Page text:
4 Ways to Build Personal Accountability into Your Workplace Culture

Great leaders don’t demand respect – they earn it. Every parent knows by experience that if you want to teach your children to make their beds, be kind to others, or build any other positive habit, you have to start by doing it yourself. That’s because kids can spot hypocrisy a mile away. If you aren’t going to hold yourself to the same standards you are asking of them, eventually they’ll stop listening to you.

That’s not just true for parents and kids. It’s true for every leader.

Living out the expectations you place on others will earn respect from your team and make you a more influential leader – the kind of leader people want to follow. That doesn’t mean a leader has to be perfect, but it does mean that personal accountability must be a priority.

No matter what your leadership style or goals, accountability is the glue that holds everything together. When you practice personal accountability and teach your team to do so as well, you’ll instill a sense of ownership that keeps everyone motivated and moving toward their goals.

Here are four ways you can build personal accountability into your leadership style and workplace culture.

1. Set clear goals and create accountability measures

Goal-setting pinpoints opportunities for growth and empowers team members to take ownership of those opportunities. Without accountability measures, it’s easy to overcommit, procrastinate, or focus energy on the wrong things. By building accountability into your daily workflows, you can help your team be more engaged and productive. Start by:

  • Defining expectations – Make sure team members know what they are expected to accomplish and that they have the resources they need to do so. Expectations should be clear, specific, and achievable.
  • Setting a deadline – Deadlines don’t have to be a negative thing. They simply frame a goal within a time-based context. If you have a big project coming due, for example, you can set soft deadlines for each incremental step to stay on track.
  • Checking in regularly – Regular check-ins provide opportunities for team members to ask questions and get help if they need it. If someone isn’t checking off their assigned tasks, managers can check in to see if they need additional resources or support.


2. Take responsibility for mistakes

People respect leaders who are willing to own their mistakes. A transparent, honest culture of accountability also gives your team members the freedom to be more confident in their work.

When things don’t go as planned, step into the situation and figure out how to solve the problem. If a mistake has impacted others, be willing to apologize and take steps to make things right. Taking ownership of mistakes is the best way to demonstrate commitment to the team and to the organization as you focus on the desired outcome. Weave this approach into the fabric of your culture as you work toward solutions rather than being bogged down by problems.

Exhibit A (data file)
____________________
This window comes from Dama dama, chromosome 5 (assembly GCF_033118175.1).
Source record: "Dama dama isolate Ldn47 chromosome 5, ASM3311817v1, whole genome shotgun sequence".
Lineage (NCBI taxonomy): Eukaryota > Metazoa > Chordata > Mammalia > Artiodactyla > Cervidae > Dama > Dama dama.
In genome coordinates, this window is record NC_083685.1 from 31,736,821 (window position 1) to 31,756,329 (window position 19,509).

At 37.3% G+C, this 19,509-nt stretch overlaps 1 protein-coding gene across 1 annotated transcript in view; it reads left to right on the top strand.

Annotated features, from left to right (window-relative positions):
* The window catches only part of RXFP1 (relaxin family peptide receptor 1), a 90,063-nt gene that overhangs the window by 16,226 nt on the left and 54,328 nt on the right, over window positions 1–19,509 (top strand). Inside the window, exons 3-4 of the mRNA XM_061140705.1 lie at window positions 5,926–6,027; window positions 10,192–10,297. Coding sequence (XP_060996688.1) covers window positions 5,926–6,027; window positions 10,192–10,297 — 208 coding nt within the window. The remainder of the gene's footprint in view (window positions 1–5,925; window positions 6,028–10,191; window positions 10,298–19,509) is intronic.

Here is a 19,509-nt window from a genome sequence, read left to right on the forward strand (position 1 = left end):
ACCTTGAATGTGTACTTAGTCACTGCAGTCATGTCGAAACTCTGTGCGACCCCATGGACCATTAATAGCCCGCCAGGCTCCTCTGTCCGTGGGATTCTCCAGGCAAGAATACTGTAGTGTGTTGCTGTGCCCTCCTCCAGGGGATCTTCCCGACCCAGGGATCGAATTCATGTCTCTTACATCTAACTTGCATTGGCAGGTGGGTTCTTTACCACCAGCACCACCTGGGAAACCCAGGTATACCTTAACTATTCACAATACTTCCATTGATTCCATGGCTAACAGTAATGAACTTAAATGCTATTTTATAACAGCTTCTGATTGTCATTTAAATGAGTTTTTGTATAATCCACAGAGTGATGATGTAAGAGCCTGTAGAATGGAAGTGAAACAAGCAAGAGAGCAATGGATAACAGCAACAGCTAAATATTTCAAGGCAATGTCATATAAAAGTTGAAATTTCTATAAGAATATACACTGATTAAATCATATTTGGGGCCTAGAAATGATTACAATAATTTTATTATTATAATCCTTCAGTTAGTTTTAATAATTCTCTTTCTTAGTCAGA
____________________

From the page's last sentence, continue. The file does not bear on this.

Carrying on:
3. Seek input from others

One of the most important things you can do to help your team feel valued is to ask for and respond to feedback. When things go well, recognize the specific ways in which contributors brought value. When things don’t go well, ask questions about how to plan for a better outcome in the future. If you practice this as a leader, it will set the tone for a more collaborative culture where team members hold one another accountable and support each other as they work toward a goal.

It’s also helpful to ask for feedback from peers or mentors not directly involved in the project or team. Those outside the situation can often provide valuable perspectives on where improvements can be made. Of course, this implies a willingness to listen and take feedback seriously. It doesn’t mean you always take the recommended course of action, but it does mean you are humble enough to acknowledge where others may see things that you don’t.


4. Take ownership of results, both for yourself and for the organization

Be willing to take final responsibility for decisions and outcomes, whether good or bad, and learn from them. As you lead by example, this will trickle down through the culture of your organization as well. Directors should take ownership of departmental outcomes. Managers should take responsibility for the performance of their teams. Individuals should take responsibility for personal choices and use of time. In all of these situations, team members must learn to effectively gauge whether they have the ability, resources, and time to take on a task and then own the results.

Learning to Lead with Accountability
It’s not always a given that team members know how to prioritize accountability in the workplace. Like any skill, however, it can be learned.

In our Making the Connection Leadership Series, we walk you through the reasons for weaving personal accountability into your culture and we show you how to build accountability practices and structures into your organization. When you hold yourself and your team accountable for the commitments you’ve made, you’ll be able to celebrate new milestones while also addressing issues before they become serious problems.

Join us to discover how you can hone your leadership skills and lead your team to exceptional outcomes.

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Beginning May 19

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